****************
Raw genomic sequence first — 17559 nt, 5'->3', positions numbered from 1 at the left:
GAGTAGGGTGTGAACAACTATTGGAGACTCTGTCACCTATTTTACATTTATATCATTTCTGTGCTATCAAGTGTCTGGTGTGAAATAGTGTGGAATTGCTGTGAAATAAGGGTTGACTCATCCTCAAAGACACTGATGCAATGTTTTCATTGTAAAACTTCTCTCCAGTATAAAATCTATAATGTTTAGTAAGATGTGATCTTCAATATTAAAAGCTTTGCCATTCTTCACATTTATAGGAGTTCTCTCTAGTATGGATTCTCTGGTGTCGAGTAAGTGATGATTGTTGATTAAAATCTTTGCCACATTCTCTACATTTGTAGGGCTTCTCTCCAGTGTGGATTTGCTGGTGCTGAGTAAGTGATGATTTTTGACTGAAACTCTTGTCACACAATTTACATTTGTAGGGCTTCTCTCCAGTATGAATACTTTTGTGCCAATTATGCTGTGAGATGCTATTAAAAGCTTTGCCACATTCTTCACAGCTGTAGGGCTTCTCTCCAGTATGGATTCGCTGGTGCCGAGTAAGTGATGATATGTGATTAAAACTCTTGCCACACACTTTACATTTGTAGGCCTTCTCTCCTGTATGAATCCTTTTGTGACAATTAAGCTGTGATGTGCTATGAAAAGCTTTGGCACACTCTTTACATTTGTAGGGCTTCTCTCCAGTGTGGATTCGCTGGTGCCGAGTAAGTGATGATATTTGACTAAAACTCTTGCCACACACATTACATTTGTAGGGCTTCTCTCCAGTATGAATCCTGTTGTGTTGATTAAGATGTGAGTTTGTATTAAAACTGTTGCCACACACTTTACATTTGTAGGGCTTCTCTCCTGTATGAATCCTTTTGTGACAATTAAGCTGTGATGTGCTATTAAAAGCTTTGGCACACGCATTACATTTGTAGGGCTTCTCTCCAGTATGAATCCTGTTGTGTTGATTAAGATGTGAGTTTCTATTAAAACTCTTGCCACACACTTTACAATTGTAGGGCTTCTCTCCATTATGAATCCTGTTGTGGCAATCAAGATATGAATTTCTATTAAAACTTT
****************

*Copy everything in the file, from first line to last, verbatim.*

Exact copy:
Raw genomic sequence first — 17559 nt, 5'->3', positions numbered from 1 at the left:
GAGTAGGGTGTGAACAACTATTGGAGACTCTGTCACCTATTTTACATTTATATCATTTCTGTGCTATCAAGTGTCTGGTGTGAAATAGTGTGGAATTGCTGTGAAATAAGGGTTGACTCATCCTCAAAGACACTGATGCAATGTTTTCATTGTAAAACTTCTCTCCAGTATAAAATCTATAATGTTTAGTAAGATGTGATCTTCAATATTAAAAGCTTTGCCATTCTTCACATTTATAGGAGTTCTCTCTAGTATGGATTCTCTGGTGTCGAGTAAGTGATGATTGTTGATTAAAATCTTTGCCACATTCTCTACATTTGTAGGGCTTCTCTCCAGTGTGGATTTGCTGGTGCTGAGTAAGTGATGATTTTTGACTGAAACTCTTGTCACACAATTTACATTTGTAGGGCTTCTCTCCAGTATGAATACTTTTGTGCCAATTATGCTGTGAGATGCTATTAAAAGCTTTGCCACATTCTTCACAGCTGTAGGGCTTCTCTCCAGTATGGATTCGCTGGTGCCGAGTAAGTGATGATATGTGATTAAAACTCTTGCCACACACTTTACATTTGTAGGCCTTCTCTCCTGTATGAATCCTTTTGTGACAATTAAGCTGTGATGTGCTATGAAAAGCTTTGGCACACTCTTTACATTTGTAGGGCTTCTCTCCAGTGTGGATTCGCTGGTGCCGAGTAAGTGATGATATTTGACTAAAACTCTTGCCACACACATTACATTTGTAGGGCTTCTCTCCAGTATGAATCCTGTTGTGTTGATTAAGATGTGAGTTTGTATTAAAACTGTTGCCACACACTTTACATTTGTAGGGCTTCTCTCCTGTATGAATCCTTTTGTGACAATTAAGCTGTGATGTGCTATTAAAAGCTTTGGCACACGCATTACATTTGTAGGGCTTCTCTCCAGTATGAATCCTGTTGTGTTGATTAAGATGTGAGTTTCTATTAAAACTCTTGCCACACACTTTACAATTGTAGGGCTTCTCTCCATTATGAATCCTGTTGTGGCAATCAAGATATGAATTTCTATTAAAACTTT